Greater Cincinnati Water Works (GCWW) plans to reopen its water intakes along the Ohio River Thursday at 2 p.m. The utility reports water samples indicate the chemical from the Elk River spill in West Virginia has passed through the area.
“Our water quality team has not detected the chemical in the Ohio River water since 4:00 a.m. this morning,” said Tony Parrott, Executive Director of Greater Cincinnati Water Works and the Metropolitan Sewer District.
GCWW and the Ohio River Valley Water Sanitation Commission (ORSANCO) have been monitoring the river since the chemical spill was announced last week.
The chemical, identified as 4-methylcyclohexane methanol (methl-cyclohexane methanol), is used in the coal mining industry for coal washing and preparation.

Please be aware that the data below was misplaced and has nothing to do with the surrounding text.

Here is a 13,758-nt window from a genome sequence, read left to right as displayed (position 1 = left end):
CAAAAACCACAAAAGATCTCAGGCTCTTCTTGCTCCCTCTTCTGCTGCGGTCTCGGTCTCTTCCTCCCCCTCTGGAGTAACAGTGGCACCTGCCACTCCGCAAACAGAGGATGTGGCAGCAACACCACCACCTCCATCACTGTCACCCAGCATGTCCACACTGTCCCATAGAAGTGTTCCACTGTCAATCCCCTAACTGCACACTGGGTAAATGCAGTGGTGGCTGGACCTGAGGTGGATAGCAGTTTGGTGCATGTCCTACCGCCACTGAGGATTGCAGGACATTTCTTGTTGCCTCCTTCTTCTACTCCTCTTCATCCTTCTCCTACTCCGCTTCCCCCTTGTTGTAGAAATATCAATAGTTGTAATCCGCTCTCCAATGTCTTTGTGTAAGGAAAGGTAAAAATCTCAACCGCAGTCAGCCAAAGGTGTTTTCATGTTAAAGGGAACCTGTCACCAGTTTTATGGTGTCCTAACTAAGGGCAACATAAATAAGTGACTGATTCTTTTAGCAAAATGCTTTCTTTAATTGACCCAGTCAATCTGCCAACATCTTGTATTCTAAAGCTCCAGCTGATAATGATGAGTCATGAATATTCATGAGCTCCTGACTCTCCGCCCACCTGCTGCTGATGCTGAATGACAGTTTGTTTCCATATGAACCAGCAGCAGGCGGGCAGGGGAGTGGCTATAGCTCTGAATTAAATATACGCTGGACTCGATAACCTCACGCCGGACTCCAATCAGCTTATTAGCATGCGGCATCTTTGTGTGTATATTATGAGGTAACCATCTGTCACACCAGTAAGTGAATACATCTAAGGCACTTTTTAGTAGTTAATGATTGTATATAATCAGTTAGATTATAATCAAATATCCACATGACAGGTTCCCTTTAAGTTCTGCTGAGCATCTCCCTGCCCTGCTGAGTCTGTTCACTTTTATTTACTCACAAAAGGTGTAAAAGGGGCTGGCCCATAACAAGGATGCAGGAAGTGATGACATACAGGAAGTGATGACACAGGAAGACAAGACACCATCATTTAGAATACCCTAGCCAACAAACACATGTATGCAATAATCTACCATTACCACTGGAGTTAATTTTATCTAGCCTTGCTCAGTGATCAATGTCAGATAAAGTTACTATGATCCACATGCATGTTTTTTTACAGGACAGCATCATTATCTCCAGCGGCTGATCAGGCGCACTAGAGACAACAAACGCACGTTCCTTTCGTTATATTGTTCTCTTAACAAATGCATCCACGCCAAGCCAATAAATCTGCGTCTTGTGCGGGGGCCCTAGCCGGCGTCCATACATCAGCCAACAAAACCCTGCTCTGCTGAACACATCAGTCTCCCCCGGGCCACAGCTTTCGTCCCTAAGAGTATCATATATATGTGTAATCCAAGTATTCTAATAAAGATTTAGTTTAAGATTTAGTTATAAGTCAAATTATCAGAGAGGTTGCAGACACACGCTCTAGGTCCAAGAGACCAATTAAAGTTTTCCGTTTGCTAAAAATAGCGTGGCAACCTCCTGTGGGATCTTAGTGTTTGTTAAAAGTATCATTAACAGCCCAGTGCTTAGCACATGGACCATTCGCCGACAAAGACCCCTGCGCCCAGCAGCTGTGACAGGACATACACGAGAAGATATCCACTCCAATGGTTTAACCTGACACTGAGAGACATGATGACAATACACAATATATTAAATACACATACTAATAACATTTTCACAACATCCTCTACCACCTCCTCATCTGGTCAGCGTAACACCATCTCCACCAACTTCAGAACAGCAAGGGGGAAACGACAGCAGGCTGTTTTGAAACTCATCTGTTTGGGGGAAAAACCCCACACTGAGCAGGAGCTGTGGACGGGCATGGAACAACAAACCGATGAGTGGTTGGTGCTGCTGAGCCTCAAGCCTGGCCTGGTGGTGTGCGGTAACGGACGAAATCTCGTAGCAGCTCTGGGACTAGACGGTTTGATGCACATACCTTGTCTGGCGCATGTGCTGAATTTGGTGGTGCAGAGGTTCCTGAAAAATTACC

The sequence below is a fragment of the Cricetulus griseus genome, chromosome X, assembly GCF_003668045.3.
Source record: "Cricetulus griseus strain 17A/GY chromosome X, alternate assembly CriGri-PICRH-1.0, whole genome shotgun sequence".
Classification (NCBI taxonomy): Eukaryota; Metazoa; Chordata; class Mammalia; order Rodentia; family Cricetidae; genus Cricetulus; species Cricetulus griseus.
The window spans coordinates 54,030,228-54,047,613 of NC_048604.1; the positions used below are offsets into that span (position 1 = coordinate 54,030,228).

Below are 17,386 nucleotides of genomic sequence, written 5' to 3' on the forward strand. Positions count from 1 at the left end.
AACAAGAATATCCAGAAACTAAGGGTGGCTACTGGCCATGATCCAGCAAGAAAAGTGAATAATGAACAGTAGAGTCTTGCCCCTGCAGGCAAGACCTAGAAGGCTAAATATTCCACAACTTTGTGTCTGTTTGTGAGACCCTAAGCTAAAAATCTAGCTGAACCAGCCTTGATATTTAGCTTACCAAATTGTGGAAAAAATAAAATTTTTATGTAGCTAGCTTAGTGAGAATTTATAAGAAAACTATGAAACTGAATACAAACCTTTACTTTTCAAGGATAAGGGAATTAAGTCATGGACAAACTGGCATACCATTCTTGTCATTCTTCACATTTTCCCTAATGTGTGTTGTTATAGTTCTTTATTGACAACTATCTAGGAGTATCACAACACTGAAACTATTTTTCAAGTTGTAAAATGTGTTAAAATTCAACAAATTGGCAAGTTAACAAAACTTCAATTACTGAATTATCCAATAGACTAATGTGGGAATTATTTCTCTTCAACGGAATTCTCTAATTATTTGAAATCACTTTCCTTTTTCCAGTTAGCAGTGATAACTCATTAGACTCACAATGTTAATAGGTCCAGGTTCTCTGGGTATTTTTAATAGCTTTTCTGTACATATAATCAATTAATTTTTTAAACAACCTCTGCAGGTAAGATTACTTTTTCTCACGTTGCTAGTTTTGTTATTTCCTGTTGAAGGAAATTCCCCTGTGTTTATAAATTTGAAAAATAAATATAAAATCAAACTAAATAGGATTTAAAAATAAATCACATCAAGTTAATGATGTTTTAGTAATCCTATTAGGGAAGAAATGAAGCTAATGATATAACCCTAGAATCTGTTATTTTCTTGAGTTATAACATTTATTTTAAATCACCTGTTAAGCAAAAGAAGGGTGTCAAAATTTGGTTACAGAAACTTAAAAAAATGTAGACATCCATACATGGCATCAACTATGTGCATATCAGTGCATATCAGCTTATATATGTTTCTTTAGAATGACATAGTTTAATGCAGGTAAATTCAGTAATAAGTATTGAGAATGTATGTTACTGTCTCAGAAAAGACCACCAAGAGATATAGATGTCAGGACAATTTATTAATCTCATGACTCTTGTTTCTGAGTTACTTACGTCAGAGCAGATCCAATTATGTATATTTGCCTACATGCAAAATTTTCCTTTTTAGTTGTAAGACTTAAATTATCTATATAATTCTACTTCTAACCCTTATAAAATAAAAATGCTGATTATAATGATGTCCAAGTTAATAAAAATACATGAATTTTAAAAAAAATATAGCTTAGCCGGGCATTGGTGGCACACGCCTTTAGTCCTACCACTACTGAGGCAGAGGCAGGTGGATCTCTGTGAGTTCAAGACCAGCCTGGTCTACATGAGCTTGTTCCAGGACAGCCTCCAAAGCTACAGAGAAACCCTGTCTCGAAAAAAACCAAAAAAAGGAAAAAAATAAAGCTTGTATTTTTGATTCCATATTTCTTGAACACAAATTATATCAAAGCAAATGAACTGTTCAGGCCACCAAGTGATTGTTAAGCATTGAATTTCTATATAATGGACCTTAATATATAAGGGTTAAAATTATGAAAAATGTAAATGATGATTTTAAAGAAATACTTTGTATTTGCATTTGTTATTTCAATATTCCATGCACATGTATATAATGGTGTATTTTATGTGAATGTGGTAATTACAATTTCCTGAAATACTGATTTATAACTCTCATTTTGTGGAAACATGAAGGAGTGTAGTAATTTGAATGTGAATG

More from a GCWW release:
GCWW detected the chemical at levels between 10 and 30 parts per billion (ppb) as it moved through the Cincinnati area yesterday. Thirty ppb is equal to 0.03 parts per million (ppm). The CDC says the chemical is safe at levels below one ppm.
“ The levels GCWW detected in the raw Ohio River water yesterday were well below what the CDC considers safe, “ said Debbie Metz, Superintendent of Water Quality and Treatment. “Since we are no longer detecting the chemical in the Ohio River water, we feel confident about opening up our intakes.”
“The safety of our drinking water is our highest priority,” added Parrott. “Our water is safe and we took precautions to ensure our residents receive safe, high quality drinking water. Our objective is to protect our water supply and reduce risk to protect public health.”
While the intakes were shut down, the utility supplemented its water supply by using water from its groundwater plant in Fairfield.